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Mariah Carey discusses growing up mixed race and ‘ambiguous looking’

Mariah Carey has discussed how growing up mixed race ‘wasn’t easy’ in a new interview.

The singer, 50, reflected on struggling with her identity from ‘the age of three or four’ and admitted she’s gone down a ‘very interesting road’ by being ‘ambiguous looking’ in the music industry.

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Speaking to iconic DJ Trevor Nelson on his BBC Radio 2 show Rhythm Nation, the powerhouse also explained why she decided to release her memoir The Meaning of Mariah Carey, which was three years in the making.

‘It’s never been easy for me’: Mariah Carey has discussed how growing up mixed race in a new interview

The songstress, who is the daughter of an Irish woman and black man, recalled the moment she ‘realised I’m not like everybody else’.

Mariah stated: ‘Me, a teenage girl, when I got signed and very much, ”Look, I’m appreciative of all the focus and the this and the that that I received as an artist”, but let’s face it, it’s never been easy for me.

‘This journey, this whole struggle with my identity started when I was like three or four years old and that’s when I first started to recognise, ”Oh, I’m not like everybody else.”’

The media personality also touched on the industry’s expectations of her when she dropped her first album back in 1990.

'It was a very interesting road': The singer, 50, reflected on struggling with her identity from 'the age of three or four' (pictured in 1993)

‘It was a very interesting road’: The singer, 50, reflected on struggling with her identity from ‘the age of three or four’ (pictured in 1993)

'When else when else could it have been?' The powerhouse also explained why she decided to release her memoir The Meaning of Mariah Carey, which was three years in the making

‘When else when else could it have been?’ The powerhouse also explained why she decided to release her memoir The Meaning of Mariah Carey, which was three years in the making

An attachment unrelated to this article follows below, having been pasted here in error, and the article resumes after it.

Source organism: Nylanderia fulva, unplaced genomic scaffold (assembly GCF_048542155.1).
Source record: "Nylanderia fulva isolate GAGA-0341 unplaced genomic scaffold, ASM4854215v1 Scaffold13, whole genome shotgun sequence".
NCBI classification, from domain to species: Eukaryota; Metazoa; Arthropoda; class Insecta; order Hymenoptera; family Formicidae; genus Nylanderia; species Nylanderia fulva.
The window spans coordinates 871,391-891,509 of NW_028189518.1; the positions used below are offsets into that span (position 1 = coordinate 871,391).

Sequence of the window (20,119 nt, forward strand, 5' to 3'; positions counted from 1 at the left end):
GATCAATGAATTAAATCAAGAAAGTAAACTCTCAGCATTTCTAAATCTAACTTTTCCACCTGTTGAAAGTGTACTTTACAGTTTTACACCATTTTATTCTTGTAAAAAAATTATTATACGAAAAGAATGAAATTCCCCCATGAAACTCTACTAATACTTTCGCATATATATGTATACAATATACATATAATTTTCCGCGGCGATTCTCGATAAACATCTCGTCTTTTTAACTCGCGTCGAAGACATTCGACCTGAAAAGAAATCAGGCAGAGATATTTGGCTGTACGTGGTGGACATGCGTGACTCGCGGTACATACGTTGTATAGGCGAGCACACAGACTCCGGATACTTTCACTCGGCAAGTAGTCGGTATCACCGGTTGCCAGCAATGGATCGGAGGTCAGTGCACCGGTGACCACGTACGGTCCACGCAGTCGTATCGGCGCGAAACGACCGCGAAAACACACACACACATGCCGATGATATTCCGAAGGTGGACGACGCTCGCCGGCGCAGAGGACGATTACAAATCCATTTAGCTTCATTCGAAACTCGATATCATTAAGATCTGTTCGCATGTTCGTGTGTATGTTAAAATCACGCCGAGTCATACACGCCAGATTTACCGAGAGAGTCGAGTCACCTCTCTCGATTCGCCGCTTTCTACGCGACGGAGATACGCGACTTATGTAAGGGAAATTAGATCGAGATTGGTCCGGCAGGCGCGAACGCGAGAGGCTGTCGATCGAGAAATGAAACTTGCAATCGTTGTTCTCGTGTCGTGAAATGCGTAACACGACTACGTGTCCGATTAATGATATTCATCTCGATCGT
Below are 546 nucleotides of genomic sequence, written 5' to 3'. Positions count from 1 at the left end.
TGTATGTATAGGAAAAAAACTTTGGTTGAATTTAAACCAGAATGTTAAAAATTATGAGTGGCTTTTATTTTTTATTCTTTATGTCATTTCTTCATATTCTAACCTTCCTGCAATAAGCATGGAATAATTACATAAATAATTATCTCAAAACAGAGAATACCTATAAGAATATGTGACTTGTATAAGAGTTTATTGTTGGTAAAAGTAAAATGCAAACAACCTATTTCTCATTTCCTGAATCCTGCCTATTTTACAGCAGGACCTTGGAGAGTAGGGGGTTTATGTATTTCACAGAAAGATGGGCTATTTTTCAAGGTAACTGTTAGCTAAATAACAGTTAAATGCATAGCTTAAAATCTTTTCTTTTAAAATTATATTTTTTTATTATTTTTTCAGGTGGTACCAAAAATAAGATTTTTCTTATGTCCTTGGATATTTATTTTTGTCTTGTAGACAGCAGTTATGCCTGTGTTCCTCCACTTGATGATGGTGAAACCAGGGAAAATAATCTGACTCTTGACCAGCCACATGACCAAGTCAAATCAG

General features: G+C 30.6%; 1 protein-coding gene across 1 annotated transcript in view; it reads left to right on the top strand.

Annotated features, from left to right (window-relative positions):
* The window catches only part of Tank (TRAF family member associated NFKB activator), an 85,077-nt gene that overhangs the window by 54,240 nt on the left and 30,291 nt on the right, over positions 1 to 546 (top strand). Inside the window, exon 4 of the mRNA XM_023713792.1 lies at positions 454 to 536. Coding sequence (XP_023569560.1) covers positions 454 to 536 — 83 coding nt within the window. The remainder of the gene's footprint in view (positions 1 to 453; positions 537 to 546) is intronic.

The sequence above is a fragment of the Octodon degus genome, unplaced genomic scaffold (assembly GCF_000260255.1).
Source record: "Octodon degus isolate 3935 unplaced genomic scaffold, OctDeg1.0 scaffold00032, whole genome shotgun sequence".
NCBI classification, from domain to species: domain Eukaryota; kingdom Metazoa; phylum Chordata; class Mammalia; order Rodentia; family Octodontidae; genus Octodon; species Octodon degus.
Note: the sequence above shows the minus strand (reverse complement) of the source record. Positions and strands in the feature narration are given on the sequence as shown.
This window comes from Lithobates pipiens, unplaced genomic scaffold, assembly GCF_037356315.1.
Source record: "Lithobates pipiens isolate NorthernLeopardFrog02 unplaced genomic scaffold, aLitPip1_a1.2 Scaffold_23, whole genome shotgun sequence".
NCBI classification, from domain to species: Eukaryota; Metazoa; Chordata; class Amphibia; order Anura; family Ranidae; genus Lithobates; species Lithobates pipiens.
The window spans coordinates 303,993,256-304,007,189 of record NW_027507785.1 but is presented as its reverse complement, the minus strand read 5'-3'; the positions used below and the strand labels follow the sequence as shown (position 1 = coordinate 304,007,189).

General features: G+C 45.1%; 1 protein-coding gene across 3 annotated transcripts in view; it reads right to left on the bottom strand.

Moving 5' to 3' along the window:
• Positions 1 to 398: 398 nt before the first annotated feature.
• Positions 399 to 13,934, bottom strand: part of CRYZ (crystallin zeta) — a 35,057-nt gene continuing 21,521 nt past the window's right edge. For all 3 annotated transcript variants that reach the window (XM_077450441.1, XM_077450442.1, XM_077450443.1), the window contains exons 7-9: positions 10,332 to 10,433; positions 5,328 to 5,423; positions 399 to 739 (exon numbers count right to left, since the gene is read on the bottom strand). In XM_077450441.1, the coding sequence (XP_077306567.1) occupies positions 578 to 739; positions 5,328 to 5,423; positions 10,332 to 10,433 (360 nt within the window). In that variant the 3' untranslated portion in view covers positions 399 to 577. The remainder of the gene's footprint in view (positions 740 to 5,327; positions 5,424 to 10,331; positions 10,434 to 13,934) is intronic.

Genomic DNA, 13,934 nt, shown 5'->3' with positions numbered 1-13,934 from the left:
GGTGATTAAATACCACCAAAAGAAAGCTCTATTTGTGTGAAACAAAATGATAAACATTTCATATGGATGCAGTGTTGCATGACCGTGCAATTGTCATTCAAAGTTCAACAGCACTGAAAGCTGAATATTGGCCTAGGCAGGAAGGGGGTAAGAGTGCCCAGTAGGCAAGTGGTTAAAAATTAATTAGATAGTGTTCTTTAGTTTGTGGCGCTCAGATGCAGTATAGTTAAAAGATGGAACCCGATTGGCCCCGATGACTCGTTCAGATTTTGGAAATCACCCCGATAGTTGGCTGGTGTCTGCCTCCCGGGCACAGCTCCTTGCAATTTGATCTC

She shared: ‘I don’t necessarily have a specific quote ‘tribe’ to back me up during situations because, you know, I was never enough of one thing or another for most people.

‘Specifically when I released my first album, I’m like, ”Well what did they expect me to do,” like unless I had a sticker that said ‘I’m black’ on my forehead on the album cover people did not know how to perceive.’

The award-winning artist drew parallels between how she feels she’s been perceived in the public to the one-drop rule – a social/legal policy that was used in the South of the US to classify people as black, no matter what percentage of their ancestry was of the classification.

Mariah added: ‘But it’s interesting, I was talking to Oprah the other day and she was like, ”A lot of people didn’t even know you were black,” and I’m like, ”How many times can I say it, how many times could I discuss it?” like particularly in America.  

Candid: The Honey hitmaker's tell-all book sees her talk about her strained relationship with some of her family members and her rocky marriage to Tommy Mottola (pictured in 1995)

Candid: The Honey hitmaker’s tell-all book sees her talk about her strained relationship with some of her family members and her rocky marriage to Tommy Mottola (pictured in 1995)

Challenges: The songstress, who is the daughter of an Irish woman and black man, recalled the moment she 'realised I'm not like everybody else' (pictured in 1992)

Challenges: The songstress, who is the daughter of an Irish woman and black man, recalled the moment she ‘realised I’m not like everybody else’ (pictured in 1992)

‘And we’d got into this as well, the one drop rule is a real thing that happened with slavery and from the time of slavery. 

‘That was the way that people were kept, black people were kept captive by having this rule of if you even have one drop of black blood, and this is a very American thing, then you are considered black, so when me saying my father’s black, my mother’s Irish, to me that’s just explaining because they are confused by the ambiguity of how I look and have always looked.